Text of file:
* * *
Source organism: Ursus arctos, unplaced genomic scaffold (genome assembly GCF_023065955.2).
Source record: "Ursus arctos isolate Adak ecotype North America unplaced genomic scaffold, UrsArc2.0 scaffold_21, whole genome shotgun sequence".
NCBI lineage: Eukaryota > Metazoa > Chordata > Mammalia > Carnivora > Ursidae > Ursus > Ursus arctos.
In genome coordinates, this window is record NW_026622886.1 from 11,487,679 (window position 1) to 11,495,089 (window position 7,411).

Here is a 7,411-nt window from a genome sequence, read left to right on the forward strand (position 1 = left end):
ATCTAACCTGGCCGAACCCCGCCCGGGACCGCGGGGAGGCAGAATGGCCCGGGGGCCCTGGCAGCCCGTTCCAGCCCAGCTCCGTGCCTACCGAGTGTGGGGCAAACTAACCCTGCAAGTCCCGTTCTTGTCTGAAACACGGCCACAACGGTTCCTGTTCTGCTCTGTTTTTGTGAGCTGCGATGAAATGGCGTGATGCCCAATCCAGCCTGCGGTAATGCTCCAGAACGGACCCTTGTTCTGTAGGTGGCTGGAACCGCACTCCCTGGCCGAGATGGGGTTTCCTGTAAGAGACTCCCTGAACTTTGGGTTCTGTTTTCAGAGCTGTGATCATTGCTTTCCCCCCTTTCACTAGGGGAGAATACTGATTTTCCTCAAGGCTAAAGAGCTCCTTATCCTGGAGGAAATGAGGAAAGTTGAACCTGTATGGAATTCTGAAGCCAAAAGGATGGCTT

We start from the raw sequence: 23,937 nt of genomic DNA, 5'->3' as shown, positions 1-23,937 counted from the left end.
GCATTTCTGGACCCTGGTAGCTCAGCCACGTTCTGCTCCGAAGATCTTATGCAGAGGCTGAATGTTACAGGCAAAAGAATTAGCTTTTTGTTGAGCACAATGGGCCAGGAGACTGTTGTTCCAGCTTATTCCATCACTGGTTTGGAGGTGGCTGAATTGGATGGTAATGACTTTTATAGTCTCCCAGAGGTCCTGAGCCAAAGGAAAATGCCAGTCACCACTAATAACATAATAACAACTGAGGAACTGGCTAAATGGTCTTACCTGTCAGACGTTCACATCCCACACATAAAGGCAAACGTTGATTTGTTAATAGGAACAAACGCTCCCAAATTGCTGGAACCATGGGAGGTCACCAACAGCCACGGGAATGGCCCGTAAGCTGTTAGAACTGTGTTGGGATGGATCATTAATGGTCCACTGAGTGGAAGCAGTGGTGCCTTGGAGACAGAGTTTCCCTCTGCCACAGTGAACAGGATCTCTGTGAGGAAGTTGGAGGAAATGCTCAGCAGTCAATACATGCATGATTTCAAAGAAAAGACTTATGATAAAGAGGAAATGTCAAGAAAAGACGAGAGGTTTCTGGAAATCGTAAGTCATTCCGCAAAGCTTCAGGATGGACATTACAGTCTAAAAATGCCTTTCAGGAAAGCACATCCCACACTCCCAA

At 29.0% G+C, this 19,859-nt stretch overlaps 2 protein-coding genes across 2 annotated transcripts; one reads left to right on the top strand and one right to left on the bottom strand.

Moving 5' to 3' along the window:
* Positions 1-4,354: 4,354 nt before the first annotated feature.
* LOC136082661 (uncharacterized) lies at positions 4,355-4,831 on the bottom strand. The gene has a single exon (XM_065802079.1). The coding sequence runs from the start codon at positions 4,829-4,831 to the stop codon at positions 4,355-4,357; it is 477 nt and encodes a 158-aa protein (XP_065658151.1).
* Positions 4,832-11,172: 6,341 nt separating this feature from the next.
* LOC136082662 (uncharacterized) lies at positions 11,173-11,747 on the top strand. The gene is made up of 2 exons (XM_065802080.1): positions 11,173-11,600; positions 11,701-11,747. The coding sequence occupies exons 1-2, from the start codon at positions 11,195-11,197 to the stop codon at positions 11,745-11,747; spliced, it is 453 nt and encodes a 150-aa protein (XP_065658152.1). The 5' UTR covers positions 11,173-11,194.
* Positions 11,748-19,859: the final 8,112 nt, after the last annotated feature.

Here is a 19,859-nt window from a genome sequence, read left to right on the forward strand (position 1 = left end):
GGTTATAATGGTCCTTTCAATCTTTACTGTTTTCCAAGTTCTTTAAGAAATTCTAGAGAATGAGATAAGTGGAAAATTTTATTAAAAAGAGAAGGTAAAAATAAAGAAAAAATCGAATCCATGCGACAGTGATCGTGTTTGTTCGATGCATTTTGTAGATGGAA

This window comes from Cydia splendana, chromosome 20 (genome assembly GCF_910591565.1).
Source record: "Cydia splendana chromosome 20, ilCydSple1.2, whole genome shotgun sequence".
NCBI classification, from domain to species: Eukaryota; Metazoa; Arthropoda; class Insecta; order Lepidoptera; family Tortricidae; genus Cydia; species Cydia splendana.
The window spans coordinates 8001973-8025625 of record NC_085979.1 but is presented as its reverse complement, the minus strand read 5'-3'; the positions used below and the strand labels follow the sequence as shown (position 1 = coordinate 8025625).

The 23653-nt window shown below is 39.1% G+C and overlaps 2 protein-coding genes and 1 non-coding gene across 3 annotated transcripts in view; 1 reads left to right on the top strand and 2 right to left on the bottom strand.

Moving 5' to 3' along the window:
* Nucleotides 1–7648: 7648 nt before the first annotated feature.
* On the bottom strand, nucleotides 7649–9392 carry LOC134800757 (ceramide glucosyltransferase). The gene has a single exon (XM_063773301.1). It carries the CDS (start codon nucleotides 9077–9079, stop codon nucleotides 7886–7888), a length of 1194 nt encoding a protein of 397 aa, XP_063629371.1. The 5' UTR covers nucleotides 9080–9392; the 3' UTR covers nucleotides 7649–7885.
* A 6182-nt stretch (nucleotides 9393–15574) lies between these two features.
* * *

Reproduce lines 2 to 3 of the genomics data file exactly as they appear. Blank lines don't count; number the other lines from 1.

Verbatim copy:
Source record: "Ursus arctos isolate Adak ecotype North America unplaced genomic scaffold, UrsArc2.0 scaffold_21, whole genome shotgun sequence".
NCBI lineage: Eukaryota > Metazoa > Chordata > Mammalia > Carnivora > Ursidae > Ursus > Ursus arctos.